Silicon Valley Bank Collapses in Bank Run
Silicon Valley Bank, founded in 1983 and specializing in banking for tech startups, faced a bank run and collapse on March 8, 2023. The parent company, SVB Financial Group, announced it had sold $21 billion of assets at a $1.8 billion loss and was going to sell $1.75 billion worth of shares to help plug that hole. This announcement caused a panic amongst key venture capitalists, who advised their companies to withdraw their money from the bank.
The bank held a total of $74 billion in loans, of which almost half – $34 billion – went to borrowers who used the money to buy or carry securities of their own. SVB was a top-20 bank in the United States by asset size, and a large percentage of venture capital backed startups in the country had a connection with them.
The pandemic bull run had inflated the value of tech startups and the funds of investors, resulting in a tripling of deposits at the regional bank from $62 billion at the end of 2019 to $189 billion at the end of 2021. SVB desired to invest the money, so it acquired U.S. Treasury and mortgage bonds that would not mature for several years but offer a relatively secure place to deposit the money- so long as interest rates did not grow. Multiple times, they did rise.
SVB was highly concentrated in its business and catered to venture capital and private equity, so when things got bad for its non-diversified group of clients, it very quickly got bad for the bank. Depositors tried to withdraw $42 billion, rendering the financial institution insolvent. The Federal Deposit Insurance Corporation (FDIC) stepped in to offer insurance coverage up to a certain limit per depositor, per bank, for each account ownership category.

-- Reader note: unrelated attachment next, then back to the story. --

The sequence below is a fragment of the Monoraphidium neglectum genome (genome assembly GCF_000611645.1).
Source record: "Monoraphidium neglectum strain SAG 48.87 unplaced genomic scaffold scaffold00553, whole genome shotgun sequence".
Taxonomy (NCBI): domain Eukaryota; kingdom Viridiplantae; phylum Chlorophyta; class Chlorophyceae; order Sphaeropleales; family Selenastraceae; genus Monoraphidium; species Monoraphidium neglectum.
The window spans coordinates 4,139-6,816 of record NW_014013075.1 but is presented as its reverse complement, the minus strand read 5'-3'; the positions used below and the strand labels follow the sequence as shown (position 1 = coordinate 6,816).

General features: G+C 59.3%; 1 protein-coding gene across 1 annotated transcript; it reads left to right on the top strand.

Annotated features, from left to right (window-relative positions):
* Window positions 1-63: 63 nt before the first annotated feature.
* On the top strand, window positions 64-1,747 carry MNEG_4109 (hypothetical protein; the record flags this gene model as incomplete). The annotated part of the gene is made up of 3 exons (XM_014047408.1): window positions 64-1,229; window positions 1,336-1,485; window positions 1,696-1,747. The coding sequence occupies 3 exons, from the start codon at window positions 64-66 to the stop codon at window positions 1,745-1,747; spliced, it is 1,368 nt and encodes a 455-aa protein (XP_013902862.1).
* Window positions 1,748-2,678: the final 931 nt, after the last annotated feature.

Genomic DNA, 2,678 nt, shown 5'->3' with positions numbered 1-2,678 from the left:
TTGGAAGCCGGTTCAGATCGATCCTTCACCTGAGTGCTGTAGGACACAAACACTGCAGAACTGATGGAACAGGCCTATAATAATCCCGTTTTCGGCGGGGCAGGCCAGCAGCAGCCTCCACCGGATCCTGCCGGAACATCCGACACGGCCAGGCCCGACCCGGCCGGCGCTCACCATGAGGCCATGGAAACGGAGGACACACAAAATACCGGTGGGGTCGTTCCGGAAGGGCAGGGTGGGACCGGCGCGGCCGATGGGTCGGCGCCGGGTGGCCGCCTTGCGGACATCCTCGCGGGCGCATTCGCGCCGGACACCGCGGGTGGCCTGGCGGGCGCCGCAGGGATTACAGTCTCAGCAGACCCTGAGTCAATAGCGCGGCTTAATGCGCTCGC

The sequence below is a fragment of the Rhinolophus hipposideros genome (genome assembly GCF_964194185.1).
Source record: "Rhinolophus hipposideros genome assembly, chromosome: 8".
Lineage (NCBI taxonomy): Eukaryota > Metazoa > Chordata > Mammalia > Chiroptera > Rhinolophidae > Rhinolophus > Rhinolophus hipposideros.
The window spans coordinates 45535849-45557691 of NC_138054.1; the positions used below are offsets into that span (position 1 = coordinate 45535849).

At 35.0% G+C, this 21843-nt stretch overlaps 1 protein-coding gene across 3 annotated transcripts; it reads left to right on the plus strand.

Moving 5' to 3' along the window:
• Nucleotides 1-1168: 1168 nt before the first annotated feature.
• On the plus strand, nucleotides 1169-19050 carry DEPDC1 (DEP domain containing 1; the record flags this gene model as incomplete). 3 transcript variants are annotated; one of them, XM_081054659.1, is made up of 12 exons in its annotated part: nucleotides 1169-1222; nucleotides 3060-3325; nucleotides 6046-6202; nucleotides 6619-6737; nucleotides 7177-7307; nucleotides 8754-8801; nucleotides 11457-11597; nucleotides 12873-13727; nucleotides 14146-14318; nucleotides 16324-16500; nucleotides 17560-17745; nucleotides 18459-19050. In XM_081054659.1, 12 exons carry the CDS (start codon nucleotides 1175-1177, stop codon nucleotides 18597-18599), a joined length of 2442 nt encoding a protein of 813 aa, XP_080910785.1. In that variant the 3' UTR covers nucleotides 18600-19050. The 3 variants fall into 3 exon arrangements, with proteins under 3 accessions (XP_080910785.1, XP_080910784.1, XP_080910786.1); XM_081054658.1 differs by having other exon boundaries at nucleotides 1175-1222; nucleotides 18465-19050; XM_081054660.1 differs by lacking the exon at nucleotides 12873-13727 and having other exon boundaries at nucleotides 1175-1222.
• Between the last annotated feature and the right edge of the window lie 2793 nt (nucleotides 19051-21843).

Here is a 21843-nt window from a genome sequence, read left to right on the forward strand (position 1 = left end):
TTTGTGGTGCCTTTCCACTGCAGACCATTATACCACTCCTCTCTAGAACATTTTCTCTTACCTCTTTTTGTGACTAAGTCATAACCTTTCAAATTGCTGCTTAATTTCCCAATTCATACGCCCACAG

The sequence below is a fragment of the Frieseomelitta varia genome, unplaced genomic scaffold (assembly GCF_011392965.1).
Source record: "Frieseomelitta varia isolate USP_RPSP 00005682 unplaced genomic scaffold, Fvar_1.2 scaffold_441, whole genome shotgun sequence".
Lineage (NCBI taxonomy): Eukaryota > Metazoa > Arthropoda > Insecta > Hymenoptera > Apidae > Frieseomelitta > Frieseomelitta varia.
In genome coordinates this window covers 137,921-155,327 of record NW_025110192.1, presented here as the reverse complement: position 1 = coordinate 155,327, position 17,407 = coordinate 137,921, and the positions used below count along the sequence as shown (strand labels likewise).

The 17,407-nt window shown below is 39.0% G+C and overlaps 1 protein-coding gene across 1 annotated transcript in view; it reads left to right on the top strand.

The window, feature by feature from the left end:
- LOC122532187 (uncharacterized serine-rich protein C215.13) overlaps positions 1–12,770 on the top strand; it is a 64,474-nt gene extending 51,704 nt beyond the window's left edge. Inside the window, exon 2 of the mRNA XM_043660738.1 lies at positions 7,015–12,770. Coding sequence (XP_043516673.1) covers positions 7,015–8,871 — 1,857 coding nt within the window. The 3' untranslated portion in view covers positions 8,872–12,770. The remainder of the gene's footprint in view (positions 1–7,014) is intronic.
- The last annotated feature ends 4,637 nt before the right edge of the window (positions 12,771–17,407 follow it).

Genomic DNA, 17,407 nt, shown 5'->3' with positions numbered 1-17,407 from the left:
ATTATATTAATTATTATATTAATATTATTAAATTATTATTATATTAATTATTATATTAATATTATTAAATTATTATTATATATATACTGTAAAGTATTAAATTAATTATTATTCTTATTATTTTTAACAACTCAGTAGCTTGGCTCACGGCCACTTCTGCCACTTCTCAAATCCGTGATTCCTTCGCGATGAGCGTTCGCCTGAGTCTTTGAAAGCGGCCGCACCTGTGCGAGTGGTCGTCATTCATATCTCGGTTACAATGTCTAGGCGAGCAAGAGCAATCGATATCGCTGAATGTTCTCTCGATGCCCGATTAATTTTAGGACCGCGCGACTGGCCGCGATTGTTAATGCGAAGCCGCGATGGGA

In addition, the FDIC functions as the “receiver” of a failed bank, responsible for selling off the bank's assets and settling its debts, including any deposits that exceed the insured limit. The American government also announced the close of New York-based Signature Bank and offered a $25-billion backstop for the failing banks to pay their depositors.
0. “March 2023 Newsletter: A Look at Bank Solvency” Lyn Alden, 13 Mar. 2023, https://www.lynalden.com/march-2023-newsletter/
1. “How does a bank collapse in 48 hours? A timeline of the SVB fall” CNN, 13 Mar. 2023, https://www.cnn.com/2023/03/11/business/svb-bank-collapse-explainer-timeline/index.html
2. “The uncommon lending practices behind Silicon Valley Bank’s woes” CNBC, 16 Mar. 2023, https://www.cnbc.com/2023/03/16/the-uncommon-lending-practices-behind-silicon-valley-banks-woes.html
3. “Easy Loans, Great Service: Why Silicon Valley Loved Silicon Valley Bank” The Wall Street Journal, 16 Mar. 2023, https://www.wsj.com/articles/easy-loans-great-service-why-silicon-valley-loved-silicon-valley-bank-6b3f203e
4. “Silicon Valley Bank's failure, the government's depositor rescue, and venture capitalists' incredible tantrum.” Slate, 13 Mar. 2023, https://slate.com/technology/2023/03/silicon-valley-bank-rescue-venture-capital-calacanis-sacks-ackman-tantrum.html
5. “What is Silicon Valley Bank? The bank’s collapse, explained.” Vox.com, 10 Mar. 2023, https://www.vox.com/technology/23634433/silicon-valley-bank-collapse-silvergate-first-republic-fdic
6. “Bank failures aren’t as uncommon as you think. Here’s what happens when a bank fails and how to know if your money is safe” Fortune, 13 Mar. 2023, https://fortune.com/recommends/banking/what-happens-when-a-bank-fails
7. “How Do Bank Rescues In India Fare Versus The U.S.?” BQ Prime, 14 Mar. 2023, https://www.bqprime.com/opinion/how-do-bank-rescues-in-india-fare-versus-the-us